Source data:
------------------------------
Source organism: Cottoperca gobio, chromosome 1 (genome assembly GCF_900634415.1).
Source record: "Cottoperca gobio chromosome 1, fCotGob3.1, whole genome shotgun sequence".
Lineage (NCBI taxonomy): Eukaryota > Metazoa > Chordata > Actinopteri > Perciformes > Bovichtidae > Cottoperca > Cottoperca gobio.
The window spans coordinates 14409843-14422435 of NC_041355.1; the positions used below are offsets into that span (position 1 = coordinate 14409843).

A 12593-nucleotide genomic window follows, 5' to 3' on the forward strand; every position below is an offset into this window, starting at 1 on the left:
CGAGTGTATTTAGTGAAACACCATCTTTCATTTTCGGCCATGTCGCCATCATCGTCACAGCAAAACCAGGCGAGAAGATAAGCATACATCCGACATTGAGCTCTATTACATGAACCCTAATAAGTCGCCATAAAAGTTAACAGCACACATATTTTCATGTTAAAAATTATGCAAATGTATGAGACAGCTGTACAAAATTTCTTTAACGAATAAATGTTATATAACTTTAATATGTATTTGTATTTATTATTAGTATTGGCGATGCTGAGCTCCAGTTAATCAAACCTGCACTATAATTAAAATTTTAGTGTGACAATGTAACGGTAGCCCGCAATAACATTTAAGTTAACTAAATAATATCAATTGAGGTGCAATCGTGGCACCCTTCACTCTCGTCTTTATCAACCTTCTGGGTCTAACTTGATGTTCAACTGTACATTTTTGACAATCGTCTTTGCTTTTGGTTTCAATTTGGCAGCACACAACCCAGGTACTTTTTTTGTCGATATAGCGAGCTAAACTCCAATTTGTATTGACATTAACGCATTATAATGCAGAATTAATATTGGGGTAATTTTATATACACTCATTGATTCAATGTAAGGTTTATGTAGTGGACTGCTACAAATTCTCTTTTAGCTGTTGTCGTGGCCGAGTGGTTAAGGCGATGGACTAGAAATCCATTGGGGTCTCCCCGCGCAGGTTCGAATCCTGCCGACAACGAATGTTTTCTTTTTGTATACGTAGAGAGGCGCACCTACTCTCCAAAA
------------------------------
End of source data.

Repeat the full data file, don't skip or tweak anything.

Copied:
Source organism: Cottoperca gobio, chromosome 1 (genome assembly GCF_900634415.1).
Source record: "Cottoperca gobio chromosome 1, fCotGob3.1, whole genome shotgun sequence".
Lineage (NCBI taxonomy): Eukaryota > Metazoa > Chordata > Actinopteri > Perciformes > Bovichtidae > Cottoperca > Cottoperca gobio.
The window spans coordinates 14409843-14422435 of NC_041355.1; the positions used below are offsets into that span (position 1 = coordinate 14409843).

A 12593-nucleotide genomic window follows, 5' to 3' on the forward strand; every position below is an offset into this window, starting at 1 on the left:
CGAGTGTATTTAGTGAAACACCATCTTTCATTTTCGGCCATGTCGCCATCATCGTCACAGCAAAACCAGGCGAGAAGATAAGCATACATCCGACATTGAGCTCTATTACATGAACCCTAATAAGTCGCCATAAAAGTTAACAGCACACATATTTTCATGTTAAAAATTATGCAAATGTATGAGACAGCTGTACAAAATTTCTTTAACGAATAAATGTTATATAACTTTAATATGTATTTGTATTTATTATTAGTATTGGCGATGCTGAGCTCCAGTTAATCAAACCTGCACTATAATTAAAATTTTAGTGTGACAATGTAACGGTAGCCCGCAATAACATTTAAGTTAACTAAATAATATCAATTGAGGTGCAATCGTGGCACCCTTCACTCTCGTCTTTATCAACCTTCTGGGTCTAACTTGATGTTCAACTGTACATTTTTGACAATCGTCTTTGCTTTTGGTTTCAATTTGGCAGCACACAACCCAGGTACTTTTTTTGTCGATATAGCGAGCTAAACTCCAATTTGTATTGACATTAACGCATTATAATGCAGAATTAATATTGGGGTAATTTTATATACACTCATTGATTCAATGTAAGGTTTATGTAGTGGACTGCTACAAATTCTCTTTTAGCTGTTGTCGTGGCCGAGTGGTTAAGGCGATGGACTAGAAATCCATTGGGGTCTCCCCGCGCAGGTTCGAATCCTGCCGACAACGAATGTTTTCTTTTTGTATACGTAGAGAGGCGCACCTACTCTCCAAAA